Forget the turkey and pumpkin pie. For the first time in school history, Nolensville will be playing football after Thanksgiving, and they couldn’t be happier about it.

The Knights (11-2) jumped out to an early lead and cruised to a 42-6 victory over the visiting DeKalb County Tigers (8-5) in the Class 4A state quarterfinals.

On offense, Knights running back Ryan Pistulka ran for three touchdowns and 167 yards on just 14 carries (averaging almost 12 yards per carry).

And on the other side of the ball, the Knights defense held the Tigers to just 143 yards of total offense, continuing their dominance in the playoffs.

Now Nolensville—in its fourth year as a football program—will travel east to take on Elizabethton on Friday, Nov. 29, in the state semifinals, just one win separating them from the school’s first appearance in a title game.

“I want out players to embrace the moment and enjoy it and they came out here and did that tonight,” Nolensville Head Coach Paul Derrick said. “There’s nothing like playing playoff football and we’re just having fun. We’re enjoying the journey.”

With a steady rain falling throughout the game, the Knights got off to a rough start after their first offensive play of the game resulted in a fumble recovery for DeKalb County.

But after the Nolensville defense held its own and forced a turnover on downs, Pistulka ripped off a 64-yard that put the Knights inside the Tigers’ 10-yard line. The senior running back then finished the job with a 2-yard touchdown run to give Nolensville a 7-0 lead.

After Nolensville defensive lineman Brayden Clark picked up back-to-back sacks to help put the Knights back on offense, the Knights scored again—this with running back Samson Johnson rushing for a touchdown.

The Knights successfully put pressure on and bottled up Tigers quarterback Axel Aldino throughout the game and prevented DeKalb County from gaining much traction on offense.

But in the Tigers’ defense, few teams have been able to break through the Nolensville defense—especially in the playoffs. After losing their last two regular season games, the Knights have been dominant during the postseason, outscoring their opponents 122-21 through three playoff games so far.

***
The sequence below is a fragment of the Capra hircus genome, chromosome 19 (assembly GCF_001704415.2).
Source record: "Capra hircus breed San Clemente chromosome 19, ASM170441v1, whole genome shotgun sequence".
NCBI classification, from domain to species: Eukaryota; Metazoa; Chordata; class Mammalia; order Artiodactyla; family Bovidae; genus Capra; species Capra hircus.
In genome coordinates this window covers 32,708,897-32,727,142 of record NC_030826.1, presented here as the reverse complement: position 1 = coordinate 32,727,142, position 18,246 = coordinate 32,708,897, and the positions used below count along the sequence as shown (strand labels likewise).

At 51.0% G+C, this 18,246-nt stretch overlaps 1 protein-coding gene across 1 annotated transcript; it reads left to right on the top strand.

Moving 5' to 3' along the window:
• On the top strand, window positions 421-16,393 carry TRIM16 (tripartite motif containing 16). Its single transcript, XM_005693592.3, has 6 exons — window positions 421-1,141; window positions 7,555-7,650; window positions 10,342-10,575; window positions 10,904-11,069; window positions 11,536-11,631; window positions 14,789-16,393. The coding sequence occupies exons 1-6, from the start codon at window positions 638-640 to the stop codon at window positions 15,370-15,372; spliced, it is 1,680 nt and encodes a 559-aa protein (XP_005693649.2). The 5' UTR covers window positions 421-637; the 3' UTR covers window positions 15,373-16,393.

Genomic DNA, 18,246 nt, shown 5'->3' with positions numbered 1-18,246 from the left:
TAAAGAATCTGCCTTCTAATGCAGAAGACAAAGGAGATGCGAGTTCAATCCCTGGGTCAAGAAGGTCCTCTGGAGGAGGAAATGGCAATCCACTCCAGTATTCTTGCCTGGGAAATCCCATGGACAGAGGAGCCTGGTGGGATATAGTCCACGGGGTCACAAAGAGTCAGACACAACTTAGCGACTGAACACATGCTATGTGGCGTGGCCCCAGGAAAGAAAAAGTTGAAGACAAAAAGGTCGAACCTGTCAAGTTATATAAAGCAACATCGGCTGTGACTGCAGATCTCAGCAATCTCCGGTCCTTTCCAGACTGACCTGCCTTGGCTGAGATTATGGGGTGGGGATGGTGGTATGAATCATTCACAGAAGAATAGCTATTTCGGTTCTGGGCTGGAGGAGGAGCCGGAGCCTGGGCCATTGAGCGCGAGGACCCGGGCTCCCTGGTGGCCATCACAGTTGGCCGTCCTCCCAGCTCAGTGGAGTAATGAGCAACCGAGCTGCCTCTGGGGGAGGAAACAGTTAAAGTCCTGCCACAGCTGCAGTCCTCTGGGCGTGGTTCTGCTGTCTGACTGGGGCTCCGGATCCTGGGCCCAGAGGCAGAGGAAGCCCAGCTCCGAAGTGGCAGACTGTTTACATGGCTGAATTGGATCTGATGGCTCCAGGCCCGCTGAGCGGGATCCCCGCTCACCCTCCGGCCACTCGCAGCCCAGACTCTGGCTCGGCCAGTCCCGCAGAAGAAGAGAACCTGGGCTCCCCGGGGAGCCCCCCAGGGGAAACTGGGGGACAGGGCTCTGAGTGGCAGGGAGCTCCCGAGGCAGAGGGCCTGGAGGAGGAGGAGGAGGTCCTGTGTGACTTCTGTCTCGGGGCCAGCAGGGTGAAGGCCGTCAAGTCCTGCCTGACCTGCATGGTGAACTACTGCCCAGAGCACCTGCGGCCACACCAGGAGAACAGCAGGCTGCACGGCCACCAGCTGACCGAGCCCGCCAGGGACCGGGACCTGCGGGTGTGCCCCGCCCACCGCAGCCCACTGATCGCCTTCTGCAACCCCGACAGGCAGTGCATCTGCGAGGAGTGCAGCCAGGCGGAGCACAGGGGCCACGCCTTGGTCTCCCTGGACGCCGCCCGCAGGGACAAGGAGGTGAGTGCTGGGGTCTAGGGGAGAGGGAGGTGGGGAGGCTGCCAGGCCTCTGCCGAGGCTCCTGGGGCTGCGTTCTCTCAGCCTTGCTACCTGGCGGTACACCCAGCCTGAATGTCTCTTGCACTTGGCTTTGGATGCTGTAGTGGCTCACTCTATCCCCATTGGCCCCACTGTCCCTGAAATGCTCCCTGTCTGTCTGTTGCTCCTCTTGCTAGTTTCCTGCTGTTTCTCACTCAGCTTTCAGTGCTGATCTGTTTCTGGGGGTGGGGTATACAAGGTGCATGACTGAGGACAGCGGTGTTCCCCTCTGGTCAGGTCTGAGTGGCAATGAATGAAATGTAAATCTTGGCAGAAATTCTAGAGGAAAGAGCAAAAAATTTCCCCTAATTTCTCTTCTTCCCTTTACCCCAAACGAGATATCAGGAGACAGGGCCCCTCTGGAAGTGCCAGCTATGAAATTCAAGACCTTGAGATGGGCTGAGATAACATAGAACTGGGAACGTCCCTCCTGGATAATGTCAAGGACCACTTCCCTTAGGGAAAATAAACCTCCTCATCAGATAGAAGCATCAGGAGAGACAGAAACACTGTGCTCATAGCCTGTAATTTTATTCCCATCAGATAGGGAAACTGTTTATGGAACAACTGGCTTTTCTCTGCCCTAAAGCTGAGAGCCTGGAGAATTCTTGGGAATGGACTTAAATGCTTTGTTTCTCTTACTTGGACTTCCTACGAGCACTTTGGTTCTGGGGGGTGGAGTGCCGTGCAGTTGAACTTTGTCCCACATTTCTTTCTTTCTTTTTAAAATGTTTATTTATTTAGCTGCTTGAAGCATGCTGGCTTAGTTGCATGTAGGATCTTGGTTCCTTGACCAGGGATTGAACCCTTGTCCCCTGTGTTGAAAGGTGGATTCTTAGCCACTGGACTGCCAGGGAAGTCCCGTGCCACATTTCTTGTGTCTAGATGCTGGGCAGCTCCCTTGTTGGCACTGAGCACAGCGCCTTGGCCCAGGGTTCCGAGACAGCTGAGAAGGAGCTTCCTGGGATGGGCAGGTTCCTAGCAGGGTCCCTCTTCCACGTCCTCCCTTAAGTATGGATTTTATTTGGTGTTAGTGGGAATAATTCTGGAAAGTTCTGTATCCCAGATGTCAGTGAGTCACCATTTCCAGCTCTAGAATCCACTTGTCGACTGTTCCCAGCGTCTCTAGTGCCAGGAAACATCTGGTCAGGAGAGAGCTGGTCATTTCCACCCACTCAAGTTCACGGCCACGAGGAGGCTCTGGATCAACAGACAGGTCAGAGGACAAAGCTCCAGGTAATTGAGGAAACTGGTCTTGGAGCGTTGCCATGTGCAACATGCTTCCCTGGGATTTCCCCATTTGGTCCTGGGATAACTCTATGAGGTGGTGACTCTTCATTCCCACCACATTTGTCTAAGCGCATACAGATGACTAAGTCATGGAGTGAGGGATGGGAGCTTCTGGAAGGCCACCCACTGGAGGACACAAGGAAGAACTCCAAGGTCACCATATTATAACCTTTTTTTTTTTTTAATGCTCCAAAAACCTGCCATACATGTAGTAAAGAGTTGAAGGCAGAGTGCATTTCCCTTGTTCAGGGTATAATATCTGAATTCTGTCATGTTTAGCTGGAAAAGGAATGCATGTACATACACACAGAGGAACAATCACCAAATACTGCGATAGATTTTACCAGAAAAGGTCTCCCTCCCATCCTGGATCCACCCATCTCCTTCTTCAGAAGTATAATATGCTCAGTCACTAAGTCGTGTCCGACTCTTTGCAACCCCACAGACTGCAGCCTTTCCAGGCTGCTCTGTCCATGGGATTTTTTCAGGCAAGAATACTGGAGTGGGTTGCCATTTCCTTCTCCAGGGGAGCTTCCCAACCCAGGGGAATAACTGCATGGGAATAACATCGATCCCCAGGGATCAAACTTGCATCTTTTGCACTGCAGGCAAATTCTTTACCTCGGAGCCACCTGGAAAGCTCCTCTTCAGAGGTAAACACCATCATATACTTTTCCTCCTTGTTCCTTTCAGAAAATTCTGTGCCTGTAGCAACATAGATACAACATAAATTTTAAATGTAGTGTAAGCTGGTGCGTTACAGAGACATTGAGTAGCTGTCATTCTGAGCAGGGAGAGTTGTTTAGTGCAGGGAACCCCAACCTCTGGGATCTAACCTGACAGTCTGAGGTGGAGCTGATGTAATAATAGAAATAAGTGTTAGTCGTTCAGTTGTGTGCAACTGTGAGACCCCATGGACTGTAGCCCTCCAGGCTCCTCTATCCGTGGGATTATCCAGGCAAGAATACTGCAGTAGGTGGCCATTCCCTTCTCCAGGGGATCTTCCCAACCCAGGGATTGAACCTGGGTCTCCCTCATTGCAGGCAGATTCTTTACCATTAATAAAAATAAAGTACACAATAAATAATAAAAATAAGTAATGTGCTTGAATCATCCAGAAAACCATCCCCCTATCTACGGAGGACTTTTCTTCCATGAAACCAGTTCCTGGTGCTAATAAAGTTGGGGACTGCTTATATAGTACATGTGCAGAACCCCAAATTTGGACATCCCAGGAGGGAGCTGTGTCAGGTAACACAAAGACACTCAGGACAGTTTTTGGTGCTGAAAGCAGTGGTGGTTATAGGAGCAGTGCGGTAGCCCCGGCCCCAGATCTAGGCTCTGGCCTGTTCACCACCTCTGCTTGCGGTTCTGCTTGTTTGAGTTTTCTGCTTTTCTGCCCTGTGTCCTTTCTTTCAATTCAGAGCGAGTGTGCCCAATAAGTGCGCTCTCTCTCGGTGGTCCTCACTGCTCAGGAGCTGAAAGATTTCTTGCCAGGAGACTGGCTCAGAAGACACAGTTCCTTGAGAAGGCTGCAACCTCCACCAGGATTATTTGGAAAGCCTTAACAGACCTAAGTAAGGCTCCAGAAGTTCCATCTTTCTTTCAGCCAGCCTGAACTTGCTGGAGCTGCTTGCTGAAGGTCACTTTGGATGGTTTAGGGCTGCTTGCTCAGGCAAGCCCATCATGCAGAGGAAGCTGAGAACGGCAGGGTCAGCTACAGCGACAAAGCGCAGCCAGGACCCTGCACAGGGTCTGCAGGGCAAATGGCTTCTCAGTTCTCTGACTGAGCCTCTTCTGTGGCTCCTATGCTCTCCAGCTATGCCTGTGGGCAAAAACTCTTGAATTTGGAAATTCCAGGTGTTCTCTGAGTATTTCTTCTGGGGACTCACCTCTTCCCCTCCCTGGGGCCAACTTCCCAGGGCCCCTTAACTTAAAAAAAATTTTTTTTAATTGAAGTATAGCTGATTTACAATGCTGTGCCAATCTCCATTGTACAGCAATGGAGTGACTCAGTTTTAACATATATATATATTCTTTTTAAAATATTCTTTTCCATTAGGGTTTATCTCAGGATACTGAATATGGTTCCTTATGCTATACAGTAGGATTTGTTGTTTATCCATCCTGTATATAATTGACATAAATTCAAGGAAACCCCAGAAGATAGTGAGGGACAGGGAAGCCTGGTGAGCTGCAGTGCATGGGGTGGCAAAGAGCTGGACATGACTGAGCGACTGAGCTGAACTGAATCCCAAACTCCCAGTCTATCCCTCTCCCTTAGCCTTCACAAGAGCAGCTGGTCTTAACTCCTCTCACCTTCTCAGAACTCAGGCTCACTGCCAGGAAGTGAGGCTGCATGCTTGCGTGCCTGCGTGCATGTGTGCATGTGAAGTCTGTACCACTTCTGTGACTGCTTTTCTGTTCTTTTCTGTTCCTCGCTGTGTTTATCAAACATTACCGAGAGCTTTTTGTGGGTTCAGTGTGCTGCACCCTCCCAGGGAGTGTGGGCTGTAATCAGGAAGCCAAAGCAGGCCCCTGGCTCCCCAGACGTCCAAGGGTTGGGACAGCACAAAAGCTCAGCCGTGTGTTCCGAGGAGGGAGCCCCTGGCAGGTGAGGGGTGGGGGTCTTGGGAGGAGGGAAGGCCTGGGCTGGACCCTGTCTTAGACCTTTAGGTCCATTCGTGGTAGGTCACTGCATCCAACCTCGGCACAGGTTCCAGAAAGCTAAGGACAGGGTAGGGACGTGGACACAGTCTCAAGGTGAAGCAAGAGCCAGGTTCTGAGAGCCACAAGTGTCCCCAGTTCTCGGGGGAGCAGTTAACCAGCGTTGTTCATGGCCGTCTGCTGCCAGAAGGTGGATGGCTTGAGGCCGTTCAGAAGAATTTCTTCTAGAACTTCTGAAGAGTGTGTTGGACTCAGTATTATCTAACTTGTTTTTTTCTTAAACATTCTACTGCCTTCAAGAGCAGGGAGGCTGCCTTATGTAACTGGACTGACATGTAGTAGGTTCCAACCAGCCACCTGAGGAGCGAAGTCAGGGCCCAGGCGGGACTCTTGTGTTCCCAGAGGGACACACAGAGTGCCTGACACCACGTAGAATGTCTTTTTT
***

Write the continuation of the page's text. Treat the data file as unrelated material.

“The whole game plan was to shut down the run game and put pressure on the quarterback, and we were able to do that early and often,” Clark said. “We know how dangerous [Aldino] is and how important it was contain him.”

Less than two minutes after Johnson’s touchdown, the Knights regained possession and now it was quarterback Ryder Galardi’s turn to use his arm to help Nolensville’s cause. Galardi found wide receiver and 4A Mr. Football finalist Tim Coutras open for a 27-yard touchdown pass to give the Knights a 21-0 lead at the end of the first quarter.  

Toward the end of the first half, Galardi used his legs this time and ran over a DeKalb County defender on his way to a 30-yard touchdown run—the only score of the second quarter—to give the Knights a commanding 28-point lead at the half.

DeKalb County lost a fumble to open up the second half, and Pitsulka quickly made the Tigers pay by ripping off a 36-yard touchdown run going right up the middle.

In a case of déjà vu, Pitsulka ripped off an almost identical touchdown run late in the fourth quarter—rushing up the middle again for another 36-yard score—to close out the scoring.

Tigers running back Nathaniel Crook scored the only touchdown of the game for the Tigers in the fourth quarter to prevent DeKalb County from suffering a shutout loss, but by then it was too late to mount a comeback.

(0) comments

Welcome to the discussion.

Keep it Clean. Please avoid obscene, vulgar, lewd, racist or sexually-oriented language.
PLEASE TURN OFF YOUR CAPS LOCK.
Don't Threaten. Threats of harming another person will not be tolerated.
Be Truthful. Don't knowingly lie about anyone or anything.
Be Nice. No racism, sexism or any sort of -ism that is degrading to another person.
Be Proactive. Use the 'Report' link on each comment to let us know of abusive posts.
Share with Us. We'd love to hear eyewitness accounts, the history behind an article.